Xcel Energy First Utility to Receive Permission from the FAA for BVLOS Flights
BY Zacc Dukowitz27 April 2018
Xcel Energy was recently granted permission from the FAA to conduct regular drone missions beyond visual line of sight (BVLOS) in Denver, Colorado.
Xcel Energy is Colorado’s largest utility company, and they plan to use their BVLOS permission to conduct routine inspections of their electronic transmission lines.
Starting this summer, Xcel will be flying beyond visual line of sight regularly in an area about 20 miles north of Denver International Airport, using a drone that weighs a little less than 55 pounds (or 25 kilograms).
The company will be working with several industry leaders to conduct these BVLOS flights, including Northern Plains UAS Test Site, Phoenix Air UNMANNED, LLC, Altus Intelligence, and Harris Corporation. After completing the planned inspections in the Denver area, Xcel plans to work in partnership with the FAA to bring BVLOS operations into other states where they operate.
Xcel Energy is honored to be the first utility to conduct flights that will enhance grid reliability and safety for our employees and the public. With this groundbreaking decision, we are advancing the use of technology that improves our efficiency and provides cost savings for our customers.
– Ben Fowke, CEO of Xcel Energy
Back in January, Xcel Energy signed a Safety Partnership Program with the FAA to operate drones for powerline inspections within sight of operators, and they’ve been working with the FAA for several years to create operational and safety requirements for the use of drones in the utility industry.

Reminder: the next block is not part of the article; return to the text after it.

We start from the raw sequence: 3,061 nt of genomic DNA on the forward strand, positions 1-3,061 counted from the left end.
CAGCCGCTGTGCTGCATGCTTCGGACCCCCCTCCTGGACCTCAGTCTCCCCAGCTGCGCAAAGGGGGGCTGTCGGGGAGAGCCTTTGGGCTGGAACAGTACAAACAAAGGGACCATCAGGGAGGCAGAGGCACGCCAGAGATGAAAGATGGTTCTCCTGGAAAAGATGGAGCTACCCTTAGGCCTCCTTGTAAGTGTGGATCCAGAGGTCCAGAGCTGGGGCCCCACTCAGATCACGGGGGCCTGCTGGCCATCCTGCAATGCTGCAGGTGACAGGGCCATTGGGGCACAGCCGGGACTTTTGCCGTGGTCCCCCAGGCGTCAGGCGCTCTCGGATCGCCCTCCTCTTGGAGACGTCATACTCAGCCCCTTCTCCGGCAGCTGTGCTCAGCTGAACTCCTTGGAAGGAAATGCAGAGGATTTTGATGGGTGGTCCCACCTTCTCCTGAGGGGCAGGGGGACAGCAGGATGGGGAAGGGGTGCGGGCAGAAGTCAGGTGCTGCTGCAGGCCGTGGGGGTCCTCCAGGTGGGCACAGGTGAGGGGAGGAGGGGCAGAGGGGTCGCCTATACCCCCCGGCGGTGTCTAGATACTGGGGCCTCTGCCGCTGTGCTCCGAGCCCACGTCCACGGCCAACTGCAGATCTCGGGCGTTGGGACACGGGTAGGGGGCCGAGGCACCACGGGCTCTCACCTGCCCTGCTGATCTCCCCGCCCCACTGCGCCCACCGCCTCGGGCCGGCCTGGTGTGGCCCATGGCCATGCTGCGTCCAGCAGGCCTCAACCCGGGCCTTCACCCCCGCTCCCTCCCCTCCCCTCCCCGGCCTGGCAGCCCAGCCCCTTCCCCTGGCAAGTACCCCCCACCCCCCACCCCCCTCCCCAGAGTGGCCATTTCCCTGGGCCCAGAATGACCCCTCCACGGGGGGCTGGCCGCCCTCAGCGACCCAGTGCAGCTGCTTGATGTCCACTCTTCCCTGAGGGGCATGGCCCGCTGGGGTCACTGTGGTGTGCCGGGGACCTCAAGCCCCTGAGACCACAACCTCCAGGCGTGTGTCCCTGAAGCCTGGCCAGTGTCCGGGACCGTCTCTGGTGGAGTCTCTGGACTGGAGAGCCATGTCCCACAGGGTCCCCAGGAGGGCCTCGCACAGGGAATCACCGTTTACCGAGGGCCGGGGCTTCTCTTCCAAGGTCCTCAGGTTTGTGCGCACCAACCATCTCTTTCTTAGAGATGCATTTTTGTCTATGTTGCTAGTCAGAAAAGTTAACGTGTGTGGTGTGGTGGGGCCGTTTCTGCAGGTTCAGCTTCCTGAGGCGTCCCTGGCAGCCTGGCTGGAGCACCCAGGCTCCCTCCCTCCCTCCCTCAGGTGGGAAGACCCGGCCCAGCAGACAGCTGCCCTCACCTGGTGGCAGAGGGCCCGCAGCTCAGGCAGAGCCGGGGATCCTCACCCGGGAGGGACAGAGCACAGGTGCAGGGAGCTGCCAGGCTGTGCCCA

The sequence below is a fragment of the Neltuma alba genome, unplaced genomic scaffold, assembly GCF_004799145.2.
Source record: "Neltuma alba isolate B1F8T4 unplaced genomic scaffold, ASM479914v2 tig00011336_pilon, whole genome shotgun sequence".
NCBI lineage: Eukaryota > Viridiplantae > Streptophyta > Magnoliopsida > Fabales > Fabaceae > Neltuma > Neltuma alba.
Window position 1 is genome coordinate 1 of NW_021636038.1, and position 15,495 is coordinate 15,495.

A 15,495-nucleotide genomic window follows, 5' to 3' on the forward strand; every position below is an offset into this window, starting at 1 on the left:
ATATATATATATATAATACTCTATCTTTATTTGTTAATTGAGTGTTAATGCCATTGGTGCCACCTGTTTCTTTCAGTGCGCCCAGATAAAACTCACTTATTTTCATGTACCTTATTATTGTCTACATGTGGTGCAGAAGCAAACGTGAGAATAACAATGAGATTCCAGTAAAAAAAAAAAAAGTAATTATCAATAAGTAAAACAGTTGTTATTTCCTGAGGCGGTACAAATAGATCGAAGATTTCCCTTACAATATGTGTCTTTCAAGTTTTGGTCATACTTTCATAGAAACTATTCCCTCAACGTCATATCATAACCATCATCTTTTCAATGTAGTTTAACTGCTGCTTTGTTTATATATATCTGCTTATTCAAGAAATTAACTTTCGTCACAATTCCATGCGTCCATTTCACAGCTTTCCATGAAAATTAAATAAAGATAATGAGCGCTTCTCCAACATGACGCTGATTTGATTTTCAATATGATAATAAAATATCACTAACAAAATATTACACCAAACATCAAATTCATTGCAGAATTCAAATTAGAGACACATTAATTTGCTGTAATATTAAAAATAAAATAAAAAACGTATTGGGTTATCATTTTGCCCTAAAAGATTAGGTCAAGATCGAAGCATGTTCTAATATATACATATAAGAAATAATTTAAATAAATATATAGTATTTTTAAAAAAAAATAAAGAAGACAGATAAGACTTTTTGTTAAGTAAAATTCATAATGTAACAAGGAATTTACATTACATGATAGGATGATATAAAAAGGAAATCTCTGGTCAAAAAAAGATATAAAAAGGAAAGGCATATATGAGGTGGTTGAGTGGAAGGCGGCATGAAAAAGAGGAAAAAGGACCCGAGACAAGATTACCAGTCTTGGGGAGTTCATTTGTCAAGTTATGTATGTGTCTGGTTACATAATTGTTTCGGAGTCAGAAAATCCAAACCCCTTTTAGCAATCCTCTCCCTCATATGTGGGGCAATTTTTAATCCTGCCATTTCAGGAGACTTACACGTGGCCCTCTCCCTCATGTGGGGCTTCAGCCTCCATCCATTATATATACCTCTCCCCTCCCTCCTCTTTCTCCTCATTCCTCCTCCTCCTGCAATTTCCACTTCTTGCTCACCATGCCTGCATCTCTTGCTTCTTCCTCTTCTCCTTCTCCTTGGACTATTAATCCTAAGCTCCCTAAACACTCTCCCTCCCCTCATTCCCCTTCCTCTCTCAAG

The first company to receive permission for BVLOS flights from the FAA was the BNSF Railway Company back in August of 2016. This permission was granted through their membership in the FAA’s Pathfinder Program, which was formed to explore various types of flying that are generally prohibited by the Part 107 regulations, such as flights over people and beyond visual line of sight.
Since BNSF received the first BVLOS waiver in 2016, 18 other companies have been granted permission to fly BVLOS by the FAA (you can see the full list of companies by going to this page on the FAA’s site and typing “107.31” into the search bar).
Of all of those waivers, almost half—or eight out of nineteen, to be precise—have been granted in the first four months of 2018. And just this month, following Xcel Energy’s BVLOS waiver, Project Wing also received a BVLOS waiver from the FAA.
Here are all the BVLOS (or 107.31) waivers granted by the FAA so far this year, with Xcel Energy and Project Wing shown at the bottom:
When you look at the progress made on granting waivers to fly over people, BVLOS, and the aggressive timeline the FAA recently announced for nation-wide LAANC expansion—not to mention all of the innovative programs proposed by various states under the new UAS Integration Pilot Program—it looks like the future could be getting pretty bright for the drone industry here in the U.S.